Regardless, all of these books are absolutely engaging, enthralling, and ultimately entertaining. I'm two chapters into Survivor (or is it two chapters out of Survivor?) and I'm already hooked. You know a book is good when you consider that it could be your favorite book of all time two chapters in.
Thanks to arstechnica.com for the Image
Now.. don't get me wrong.. I'm the farthest thing from an apple fanboy there is. I'm a Linux advocate and heavy PC user. But Apple is the only company on the planet to turn "Generic" Marketing into trendy, beautiful, effective marketing. Do you remember walking into the grocery store as a kid, seeing the cans with the white label, black text, that reads "Corn"? Yea, that was generic. Simplistic. Run of the mill. Poor. Cheap. Now look at the iPod box: A picture of the product, name on the top in a clear, non-stylized font. Essentially the same idea: Avoid the fluff, get the information out there, keep it simple, keep the focus on the product itself. Apple took an old concept, made it trendy, and is now at the top of the branding charts everywhere. People recognize iPods, Macbooks, iMacs; Hell, mis-informed consumers even refer to personal media players as the one generic term "iPod" now. Apple has taken an idea from old-world save-a-buck cans and applied it to a consumer electronics device in such a way that it became a phenomenon.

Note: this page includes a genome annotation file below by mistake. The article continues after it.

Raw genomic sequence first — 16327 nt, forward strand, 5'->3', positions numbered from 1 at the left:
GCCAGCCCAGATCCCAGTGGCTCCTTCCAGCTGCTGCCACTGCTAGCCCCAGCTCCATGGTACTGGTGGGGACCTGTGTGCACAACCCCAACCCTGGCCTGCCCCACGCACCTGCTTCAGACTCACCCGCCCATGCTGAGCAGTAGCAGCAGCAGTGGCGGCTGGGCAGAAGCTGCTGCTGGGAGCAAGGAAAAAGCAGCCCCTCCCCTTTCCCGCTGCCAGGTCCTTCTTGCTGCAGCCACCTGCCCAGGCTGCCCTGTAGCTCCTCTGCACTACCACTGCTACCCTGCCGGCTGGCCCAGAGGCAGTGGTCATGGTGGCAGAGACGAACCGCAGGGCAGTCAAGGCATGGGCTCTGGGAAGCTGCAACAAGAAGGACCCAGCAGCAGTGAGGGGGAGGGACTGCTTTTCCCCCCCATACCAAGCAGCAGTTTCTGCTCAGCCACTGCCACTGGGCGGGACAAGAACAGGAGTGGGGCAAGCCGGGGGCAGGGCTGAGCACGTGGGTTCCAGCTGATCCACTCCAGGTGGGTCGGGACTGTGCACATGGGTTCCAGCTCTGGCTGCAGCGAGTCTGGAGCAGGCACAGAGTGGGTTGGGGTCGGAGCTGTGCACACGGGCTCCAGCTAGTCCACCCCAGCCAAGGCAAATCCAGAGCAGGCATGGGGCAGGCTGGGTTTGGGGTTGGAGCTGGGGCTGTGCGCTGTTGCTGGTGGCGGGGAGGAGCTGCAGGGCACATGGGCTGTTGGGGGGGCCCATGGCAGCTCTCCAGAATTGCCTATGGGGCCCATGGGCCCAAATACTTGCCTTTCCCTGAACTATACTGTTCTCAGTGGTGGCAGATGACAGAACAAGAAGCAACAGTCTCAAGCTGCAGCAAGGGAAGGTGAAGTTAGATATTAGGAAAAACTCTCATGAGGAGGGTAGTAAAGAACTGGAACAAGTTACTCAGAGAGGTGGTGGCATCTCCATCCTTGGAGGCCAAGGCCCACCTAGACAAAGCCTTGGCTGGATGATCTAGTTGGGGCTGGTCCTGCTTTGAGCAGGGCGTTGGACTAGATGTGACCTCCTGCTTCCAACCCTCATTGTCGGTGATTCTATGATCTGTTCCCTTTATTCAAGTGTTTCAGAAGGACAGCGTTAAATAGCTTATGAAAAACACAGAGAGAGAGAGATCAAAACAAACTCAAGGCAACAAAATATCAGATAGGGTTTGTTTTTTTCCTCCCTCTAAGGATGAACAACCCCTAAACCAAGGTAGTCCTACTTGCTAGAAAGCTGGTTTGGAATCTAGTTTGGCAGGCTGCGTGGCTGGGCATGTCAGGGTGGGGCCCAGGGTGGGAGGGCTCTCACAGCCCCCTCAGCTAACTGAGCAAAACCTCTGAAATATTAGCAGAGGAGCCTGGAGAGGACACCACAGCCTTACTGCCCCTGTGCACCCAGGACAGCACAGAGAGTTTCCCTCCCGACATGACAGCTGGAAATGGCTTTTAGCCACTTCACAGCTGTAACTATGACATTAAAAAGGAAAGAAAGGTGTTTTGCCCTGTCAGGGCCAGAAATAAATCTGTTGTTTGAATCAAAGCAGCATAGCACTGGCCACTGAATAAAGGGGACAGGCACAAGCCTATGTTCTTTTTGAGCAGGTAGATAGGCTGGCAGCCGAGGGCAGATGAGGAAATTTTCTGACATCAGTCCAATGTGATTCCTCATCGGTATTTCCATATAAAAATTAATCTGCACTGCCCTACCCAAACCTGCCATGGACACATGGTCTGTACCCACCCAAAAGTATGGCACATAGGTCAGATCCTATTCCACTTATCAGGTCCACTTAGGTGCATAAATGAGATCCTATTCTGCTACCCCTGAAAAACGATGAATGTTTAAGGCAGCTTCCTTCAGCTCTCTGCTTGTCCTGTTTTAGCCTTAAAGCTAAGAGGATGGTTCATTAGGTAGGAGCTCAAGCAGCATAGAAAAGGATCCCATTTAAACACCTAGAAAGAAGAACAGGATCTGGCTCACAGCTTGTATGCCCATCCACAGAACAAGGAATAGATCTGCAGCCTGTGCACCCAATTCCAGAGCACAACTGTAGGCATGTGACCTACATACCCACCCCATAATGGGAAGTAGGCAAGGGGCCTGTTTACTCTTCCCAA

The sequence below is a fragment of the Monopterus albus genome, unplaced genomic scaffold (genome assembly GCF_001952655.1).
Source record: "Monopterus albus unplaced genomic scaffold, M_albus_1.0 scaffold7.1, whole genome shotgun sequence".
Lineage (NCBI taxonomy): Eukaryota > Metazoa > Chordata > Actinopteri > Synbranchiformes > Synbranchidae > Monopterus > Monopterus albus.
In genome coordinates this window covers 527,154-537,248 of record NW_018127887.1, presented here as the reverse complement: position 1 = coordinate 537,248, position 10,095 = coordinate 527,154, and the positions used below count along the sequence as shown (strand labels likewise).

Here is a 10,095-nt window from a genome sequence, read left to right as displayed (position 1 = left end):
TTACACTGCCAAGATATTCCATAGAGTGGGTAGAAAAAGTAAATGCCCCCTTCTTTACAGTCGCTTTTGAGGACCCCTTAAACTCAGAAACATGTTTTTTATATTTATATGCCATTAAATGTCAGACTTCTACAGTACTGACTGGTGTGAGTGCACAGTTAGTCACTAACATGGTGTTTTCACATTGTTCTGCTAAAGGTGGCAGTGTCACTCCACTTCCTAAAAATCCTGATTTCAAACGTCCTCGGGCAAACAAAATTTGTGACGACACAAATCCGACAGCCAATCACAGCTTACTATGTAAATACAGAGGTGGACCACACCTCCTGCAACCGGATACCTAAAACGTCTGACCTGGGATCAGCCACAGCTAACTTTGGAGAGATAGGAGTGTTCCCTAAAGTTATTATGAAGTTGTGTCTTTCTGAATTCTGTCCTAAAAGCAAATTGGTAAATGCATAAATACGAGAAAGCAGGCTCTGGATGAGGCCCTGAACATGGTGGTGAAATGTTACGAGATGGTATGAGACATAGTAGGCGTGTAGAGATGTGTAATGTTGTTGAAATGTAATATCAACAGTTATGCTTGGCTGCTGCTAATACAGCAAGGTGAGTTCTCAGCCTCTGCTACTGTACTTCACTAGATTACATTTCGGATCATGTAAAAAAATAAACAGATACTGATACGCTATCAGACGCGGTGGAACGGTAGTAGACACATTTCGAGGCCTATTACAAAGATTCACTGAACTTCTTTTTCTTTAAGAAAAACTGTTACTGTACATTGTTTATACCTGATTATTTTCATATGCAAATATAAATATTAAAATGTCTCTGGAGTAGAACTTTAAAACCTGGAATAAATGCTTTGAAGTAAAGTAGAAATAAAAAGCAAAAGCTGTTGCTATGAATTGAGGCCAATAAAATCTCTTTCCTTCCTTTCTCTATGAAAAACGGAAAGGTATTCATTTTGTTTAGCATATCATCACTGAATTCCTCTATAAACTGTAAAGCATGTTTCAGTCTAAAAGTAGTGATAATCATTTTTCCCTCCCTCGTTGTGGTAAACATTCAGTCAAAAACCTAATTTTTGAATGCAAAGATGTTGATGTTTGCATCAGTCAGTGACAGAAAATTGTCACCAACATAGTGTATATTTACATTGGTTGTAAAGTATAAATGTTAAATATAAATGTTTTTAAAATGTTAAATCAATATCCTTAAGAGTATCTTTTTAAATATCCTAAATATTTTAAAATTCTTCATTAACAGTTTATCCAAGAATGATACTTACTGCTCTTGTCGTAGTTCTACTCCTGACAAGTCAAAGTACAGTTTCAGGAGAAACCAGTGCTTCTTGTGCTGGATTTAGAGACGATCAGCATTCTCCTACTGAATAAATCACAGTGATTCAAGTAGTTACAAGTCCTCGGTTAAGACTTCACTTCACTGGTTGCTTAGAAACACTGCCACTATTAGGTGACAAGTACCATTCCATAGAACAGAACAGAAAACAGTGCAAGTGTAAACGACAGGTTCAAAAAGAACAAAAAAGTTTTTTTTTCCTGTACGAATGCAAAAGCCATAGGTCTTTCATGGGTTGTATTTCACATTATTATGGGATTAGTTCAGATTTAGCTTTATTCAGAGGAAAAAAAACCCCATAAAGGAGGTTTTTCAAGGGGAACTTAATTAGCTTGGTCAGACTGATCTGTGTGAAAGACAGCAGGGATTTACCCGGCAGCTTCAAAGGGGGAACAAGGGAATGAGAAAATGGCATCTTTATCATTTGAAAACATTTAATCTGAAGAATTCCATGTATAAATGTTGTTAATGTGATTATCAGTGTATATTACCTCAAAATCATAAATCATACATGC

Congratulations, Apple. It really is a beautiful thing.